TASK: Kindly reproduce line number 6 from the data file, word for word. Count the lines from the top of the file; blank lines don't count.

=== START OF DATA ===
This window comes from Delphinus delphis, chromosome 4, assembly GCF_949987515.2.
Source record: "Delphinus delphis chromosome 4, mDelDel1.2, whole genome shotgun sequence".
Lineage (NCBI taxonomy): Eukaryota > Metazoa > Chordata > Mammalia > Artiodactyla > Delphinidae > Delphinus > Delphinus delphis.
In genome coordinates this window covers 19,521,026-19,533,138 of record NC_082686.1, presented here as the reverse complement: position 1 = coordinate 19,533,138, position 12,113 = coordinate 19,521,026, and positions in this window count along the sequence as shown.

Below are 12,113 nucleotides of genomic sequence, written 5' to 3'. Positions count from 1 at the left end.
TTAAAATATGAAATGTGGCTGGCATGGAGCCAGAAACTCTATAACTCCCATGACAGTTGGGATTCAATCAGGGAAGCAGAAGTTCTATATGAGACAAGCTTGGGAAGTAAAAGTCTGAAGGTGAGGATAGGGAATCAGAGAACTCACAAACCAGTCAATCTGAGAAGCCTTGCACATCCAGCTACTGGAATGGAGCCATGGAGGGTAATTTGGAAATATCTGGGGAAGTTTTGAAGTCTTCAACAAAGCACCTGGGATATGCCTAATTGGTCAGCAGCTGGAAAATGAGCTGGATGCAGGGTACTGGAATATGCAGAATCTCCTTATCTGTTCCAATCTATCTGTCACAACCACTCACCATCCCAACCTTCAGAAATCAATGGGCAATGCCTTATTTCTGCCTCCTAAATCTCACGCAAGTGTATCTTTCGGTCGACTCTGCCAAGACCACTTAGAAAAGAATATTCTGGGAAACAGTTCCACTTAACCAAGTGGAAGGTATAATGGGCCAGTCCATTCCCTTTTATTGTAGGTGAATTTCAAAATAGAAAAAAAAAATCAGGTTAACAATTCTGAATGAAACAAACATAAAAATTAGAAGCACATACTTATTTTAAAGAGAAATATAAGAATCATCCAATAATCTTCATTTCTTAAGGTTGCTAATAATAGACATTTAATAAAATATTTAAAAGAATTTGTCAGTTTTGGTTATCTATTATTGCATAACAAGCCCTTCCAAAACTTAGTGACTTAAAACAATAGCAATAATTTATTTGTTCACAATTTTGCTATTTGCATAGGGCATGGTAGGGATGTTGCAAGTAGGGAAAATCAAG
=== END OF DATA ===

TTAAAATATGAAATGTGGCTGGCATGGAGCCAGAAACTCTATAACTCCCATGACAGTTGGGATTCAATCAGGGAAGCAGAAGTTCTATATGAGACAAGCTTGGGAAGTAAAAGTCTGAAGGTGAGGATAGGGAATCAGAGAACTCACAAACCAGTCAATCTGAGAAGCCTTGCACATCCAGCTACTGGAATGGAGCCATGGAGGGTAATTTGGAAATATCTGGGGAAGTTTTGAAGTCTTCAACAAAGCACCTGGGATATGCCTAATTGGTCAGCAGCTGGAAAATGAGCTGGATGCAGGGTACTGGAATATGCAGAATCTCCTTATCTGTTCCAATCTATCTGTCACAACCACTCACCATCCCAACCTTCAGAAATCAATGGGCAATGCCTTATTTCTGCCTCCTAAATCTCACGCAAGTGTATCTTTCGGTCGACTCTGCCAAGACCACTTAGAAAAGAATATTCTGGGAAACAGTTCCACTTAACCAAGTGGAAGGTATAATGGGCCAGTCCATTCCCTTTTATTGTAGGTGAATTTCAAAATAGAAAAAAAAAATCAGGTTAACAATTCTGAATGAAACAAACATAAAAATTAGAAGCACATACTTATTTTAAAGAGAAATATAAGAATCATCCAATAATCTTCATTTCTTAAGGTTGCTAATAATAGACATTTAATAAAATATTTAAAAGAATTTGTCAGTTTTGGTTATCTATTATTGCATAACAAGCCCTTCCAAAACTTAGTGACTTAAAACAATAGCAATAATTTATTTGTTCACAATTTTGCTATTTGCATAGGGCATGGTAGGGATGTTGCAAGTAGGGAAAATCAAG